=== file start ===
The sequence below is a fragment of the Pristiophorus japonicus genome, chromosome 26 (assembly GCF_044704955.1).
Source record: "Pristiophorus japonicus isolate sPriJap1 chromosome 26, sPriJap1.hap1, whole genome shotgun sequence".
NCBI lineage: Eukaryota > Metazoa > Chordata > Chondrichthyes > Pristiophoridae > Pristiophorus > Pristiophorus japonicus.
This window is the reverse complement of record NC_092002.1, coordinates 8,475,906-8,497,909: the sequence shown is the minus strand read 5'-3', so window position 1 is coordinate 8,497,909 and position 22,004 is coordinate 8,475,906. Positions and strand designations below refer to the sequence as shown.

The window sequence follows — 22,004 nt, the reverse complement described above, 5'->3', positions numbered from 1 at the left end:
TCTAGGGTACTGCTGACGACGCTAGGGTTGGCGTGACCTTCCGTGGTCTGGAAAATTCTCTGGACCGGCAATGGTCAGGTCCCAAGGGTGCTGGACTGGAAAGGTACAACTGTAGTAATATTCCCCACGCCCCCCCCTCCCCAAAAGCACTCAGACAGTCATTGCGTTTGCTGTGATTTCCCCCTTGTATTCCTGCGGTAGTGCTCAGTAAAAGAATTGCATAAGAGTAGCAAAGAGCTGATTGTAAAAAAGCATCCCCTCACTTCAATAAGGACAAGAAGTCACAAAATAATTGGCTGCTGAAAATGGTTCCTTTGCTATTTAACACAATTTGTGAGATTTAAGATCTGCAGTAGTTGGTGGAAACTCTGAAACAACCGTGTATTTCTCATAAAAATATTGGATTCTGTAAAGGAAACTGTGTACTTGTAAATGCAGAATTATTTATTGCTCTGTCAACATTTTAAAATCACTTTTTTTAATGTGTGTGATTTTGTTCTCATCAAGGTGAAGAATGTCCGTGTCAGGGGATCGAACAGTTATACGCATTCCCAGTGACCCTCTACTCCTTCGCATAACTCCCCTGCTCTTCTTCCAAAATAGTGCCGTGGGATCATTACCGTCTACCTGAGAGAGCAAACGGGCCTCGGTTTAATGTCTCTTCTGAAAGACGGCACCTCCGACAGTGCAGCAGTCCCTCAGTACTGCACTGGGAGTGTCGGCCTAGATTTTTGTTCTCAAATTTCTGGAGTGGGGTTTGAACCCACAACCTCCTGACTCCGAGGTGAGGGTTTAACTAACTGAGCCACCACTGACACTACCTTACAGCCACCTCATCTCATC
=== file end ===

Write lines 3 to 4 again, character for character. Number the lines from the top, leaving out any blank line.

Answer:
NCBI lineage: Eukaryota > Metazoa > Chordata > Chondrichthyes > Pristiophoridae > Pristiophorus > Pristiophorus japonicus.
This window is the reverse complement of record NC_092002.1, coordinates 8,475,906-8,497,909: the sequence shown is the minus strand read 5'-3', so window position 1 is coordinate 8,497,909 and position 22,004 is coordinate 8,475,906. Positions and strand designations below refer to the sequence as shown.